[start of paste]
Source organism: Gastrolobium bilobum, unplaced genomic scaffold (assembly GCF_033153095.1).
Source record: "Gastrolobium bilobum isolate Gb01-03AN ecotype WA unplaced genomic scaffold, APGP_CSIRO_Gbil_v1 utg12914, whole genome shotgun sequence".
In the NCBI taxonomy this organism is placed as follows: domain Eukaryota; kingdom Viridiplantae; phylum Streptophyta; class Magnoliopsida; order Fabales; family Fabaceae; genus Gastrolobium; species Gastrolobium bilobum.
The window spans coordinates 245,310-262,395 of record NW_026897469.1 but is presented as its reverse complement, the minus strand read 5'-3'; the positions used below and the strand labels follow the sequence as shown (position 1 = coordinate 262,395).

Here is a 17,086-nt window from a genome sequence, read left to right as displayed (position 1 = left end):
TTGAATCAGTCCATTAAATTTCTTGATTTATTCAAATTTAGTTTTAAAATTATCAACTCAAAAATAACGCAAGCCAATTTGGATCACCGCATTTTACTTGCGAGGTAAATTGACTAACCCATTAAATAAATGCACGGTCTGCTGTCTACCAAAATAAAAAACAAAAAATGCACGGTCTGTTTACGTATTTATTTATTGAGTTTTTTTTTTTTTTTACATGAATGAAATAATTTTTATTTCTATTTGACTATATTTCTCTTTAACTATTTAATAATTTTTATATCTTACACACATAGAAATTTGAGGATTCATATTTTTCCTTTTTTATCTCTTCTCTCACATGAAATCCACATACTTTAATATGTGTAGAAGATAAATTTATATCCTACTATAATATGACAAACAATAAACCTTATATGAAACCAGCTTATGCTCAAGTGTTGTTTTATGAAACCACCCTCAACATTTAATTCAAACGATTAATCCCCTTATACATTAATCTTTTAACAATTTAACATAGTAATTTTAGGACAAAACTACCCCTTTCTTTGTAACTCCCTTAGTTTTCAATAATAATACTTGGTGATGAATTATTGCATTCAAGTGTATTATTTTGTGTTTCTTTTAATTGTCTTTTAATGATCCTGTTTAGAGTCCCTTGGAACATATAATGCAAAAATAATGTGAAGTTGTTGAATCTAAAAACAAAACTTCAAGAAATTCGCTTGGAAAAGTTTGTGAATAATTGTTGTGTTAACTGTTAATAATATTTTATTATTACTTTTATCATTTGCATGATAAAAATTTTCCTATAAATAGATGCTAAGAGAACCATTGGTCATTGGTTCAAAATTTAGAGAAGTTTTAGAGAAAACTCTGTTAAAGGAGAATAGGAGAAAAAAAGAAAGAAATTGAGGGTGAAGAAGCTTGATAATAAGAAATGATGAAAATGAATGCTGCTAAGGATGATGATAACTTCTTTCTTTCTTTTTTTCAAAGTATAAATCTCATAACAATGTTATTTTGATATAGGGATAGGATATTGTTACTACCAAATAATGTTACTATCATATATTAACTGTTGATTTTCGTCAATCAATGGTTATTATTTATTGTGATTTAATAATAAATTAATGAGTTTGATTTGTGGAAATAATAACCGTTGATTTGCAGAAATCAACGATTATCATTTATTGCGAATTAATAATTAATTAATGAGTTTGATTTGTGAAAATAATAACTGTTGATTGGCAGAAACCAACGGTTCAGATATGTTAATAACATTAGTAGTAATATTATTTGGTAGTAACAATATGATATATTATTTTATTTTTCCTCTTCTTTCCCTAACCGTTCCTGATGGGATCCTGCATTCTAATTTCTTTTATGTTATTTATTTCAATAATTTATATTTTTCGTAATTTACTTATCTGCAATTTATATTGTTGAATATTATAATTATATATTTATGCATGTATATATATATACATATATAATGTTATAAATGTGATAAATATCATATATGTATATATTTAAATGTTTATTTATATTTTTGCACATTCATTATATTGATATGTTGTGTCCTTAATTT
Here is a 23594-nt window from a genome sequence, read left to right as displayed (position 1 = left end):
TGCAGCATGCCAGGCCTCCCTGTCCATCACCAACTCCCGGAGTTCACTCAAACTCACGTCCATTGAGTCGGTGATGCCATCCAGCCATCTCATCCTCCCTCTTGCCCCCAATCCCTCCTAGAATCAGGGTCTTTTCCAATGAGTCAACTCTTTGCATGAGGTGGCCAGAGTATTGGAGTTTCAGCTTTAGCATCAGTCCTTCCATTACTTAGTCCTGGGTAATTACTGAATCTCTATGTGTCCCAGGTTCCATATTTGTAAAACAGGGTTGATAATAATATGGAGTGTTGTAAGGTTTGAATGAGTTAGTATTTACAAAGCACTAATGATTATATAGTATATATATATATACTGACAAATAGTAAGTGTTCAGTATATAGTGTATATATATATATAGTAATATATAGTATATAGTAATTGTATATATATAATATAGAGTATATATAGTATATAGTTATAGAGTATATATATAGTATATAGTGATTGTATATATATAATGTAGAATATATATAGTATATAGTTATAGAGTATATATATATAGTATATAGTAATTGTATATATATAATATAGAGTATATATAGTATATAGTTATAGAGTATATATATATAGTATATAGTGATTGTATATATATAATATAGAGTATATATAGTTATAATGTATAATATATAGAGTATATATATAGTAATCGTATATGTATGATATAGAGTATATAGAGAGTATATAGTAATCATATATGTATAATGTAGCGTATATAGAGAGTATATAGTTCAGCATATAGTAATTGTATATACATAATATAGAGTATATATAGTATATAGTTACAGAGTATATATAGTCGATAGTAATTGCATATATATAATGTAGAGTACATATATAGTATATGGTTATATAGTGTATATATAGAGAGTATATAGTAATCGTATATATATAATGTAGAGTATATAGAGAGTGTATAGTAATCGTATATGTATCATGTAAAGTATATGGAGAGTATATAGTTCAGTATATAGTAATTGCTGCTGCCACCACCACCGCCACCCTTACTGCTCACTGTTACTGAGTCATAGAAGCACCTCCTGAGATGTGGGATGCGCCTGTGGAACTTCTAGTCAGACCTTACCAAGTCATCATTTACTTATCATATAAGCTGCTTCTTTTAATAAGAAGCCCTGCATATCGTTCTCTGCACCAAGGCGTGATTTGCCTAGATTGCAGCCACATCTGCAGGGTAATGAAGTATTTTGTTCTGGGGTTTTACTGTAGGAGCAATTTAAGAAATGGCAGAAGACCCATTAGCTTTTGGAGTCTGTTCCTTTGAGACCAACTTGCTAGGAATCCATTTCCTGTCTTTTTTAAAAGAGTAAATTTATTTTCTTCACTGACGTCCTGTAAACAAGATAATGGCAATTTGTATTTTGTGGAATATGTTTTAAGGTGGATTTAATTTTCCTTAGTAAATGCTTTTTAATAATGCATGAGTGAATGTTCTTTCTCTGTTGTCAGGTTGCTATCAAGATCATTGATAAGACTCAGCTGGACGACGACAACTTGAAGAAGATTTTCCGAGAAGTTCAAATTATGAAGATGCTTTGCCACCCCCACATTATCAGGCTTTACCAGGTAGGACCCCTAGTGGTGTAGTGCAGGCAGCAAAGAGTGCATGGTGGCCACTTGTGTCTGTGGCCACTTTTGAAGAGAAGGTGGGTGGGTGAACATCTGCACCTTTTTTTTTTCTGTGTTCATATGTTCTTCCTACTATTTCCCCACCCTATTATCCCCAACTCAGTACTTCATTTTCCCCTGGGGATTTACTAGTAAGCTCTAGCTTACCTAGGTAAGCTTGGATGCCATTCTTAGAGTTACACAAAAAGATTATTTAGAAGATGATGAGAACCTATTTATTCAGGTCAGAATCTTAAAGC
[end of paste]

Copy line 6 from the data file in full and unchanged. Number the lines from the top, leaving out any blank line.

TTGAATCAGTCCATTAAATTTCTTGATTTATTCAAATTTAGTTTTAAAATTATCAACTCAAAAATAACGCAAGCCAATTTGGATCACCGCATTTTACTTGCGAGGTAAATTGACTAACCCATTAAATAAATGCACGGTCTGCTGTCTACCAAAATAAAAAACAAAAAATGCACGGTCTGTTTACGTATTTATTTATTGAGTTTTTTTTTTTTTTTACATGAATGAAATAATTTTTATTTCTATTTGACTATATTTCTCTTTAACTATTTAATAATTTTTATATCTTACACACATAGAAATTTGAGGATTCATATTTTTCCTTTTTTATCTCTTCTCTCACATGAAATCCACATACTTTAATATGTGTAGAAGATAAATTTATATCCTACTATAATATGACAAACAATAAACCTTATATGAAACCAGCTTATGCTCAAGTGTTGTTTTATGAAACCACCCTCAACATTTAATTCAAACGATTAATCCCCTTATACATTAATCTTTTAACAATTTAACATAGTAATTTTAGGACAAAACTACCCCTTTCTTTGTAACTCCCTTAGTTTTCAATAATAATACTTGGTGATGAATTATTGCATTCAAGTGTATTATTTTGTGTTTCTTTTAATTGTCTTTTAATGATCCTGTTTAGAGTCCCTTGGAACATATAATGCAAAAATAATGTGAAGTTGTTGAATCTAAAAACAAAACTTCAAGAAATTCGCTTGGAAAAGTTTGTGAATAATTGTTGTGTTAACTGTTAATAATATTTTATTATTACTTTTATCATTTGCATGATAAAAATTTTCCTATAAATAGATGCTAAGAGAACCATTGGTCATTGGTTCAAAATTTAGAGAAGTTTTAGAGAAAACTCTGTTAAAGGAGAATAGGAGAAAAAAAGAAAGAAATTGAGGGTGAAGAAGCTTGATAATAAGAAATGATGAAAATGAATGCTGCTAAGGATGATGATAACTTCTTTCTTTCTTTTTTTCAAAGTATAAATCTCATAACAATGTTATTTTGATATAGGGATAGGATATTGTTACTACCAAATAATGTTACTATCATATATTAACTGTTGATTTTCGTCAATCAATGGTTATTATTTATTGTGATTTAATAATAAATTAATGAGTTTGATTTGTGGAAATAATAACCGTTGATTTGCAGAAATCAACGATTATCATTTATTGCGAATTAATAATTAATTAATGAGTTTGATTTGTGAAAATAATAACTGTTGATTGGCAGAAACCAACGGTTCAGATATGTTAATAACATTAGTAGTAATATTATTTGGTAGTAACAATATGATATATTATTTTATTTTTCCTCTTCTTTCCCTAACCGTTCCTGATGGGATCCTGCATTCTAATTTCTTTTATGTTATTTATTTCAATAATTTATATTTTTCGTAATTTACTTATCTGCAATTTATATTGTTGAATATTATAATTATATATTTATGCATGTATATATATATACATATATAATGTTATAAATGTGATAAATATCATATATGTATATATTTAAATGTTTATTTATATTTTTGCACATTCATTATATTGATATGTTGTGTCCTTAATTT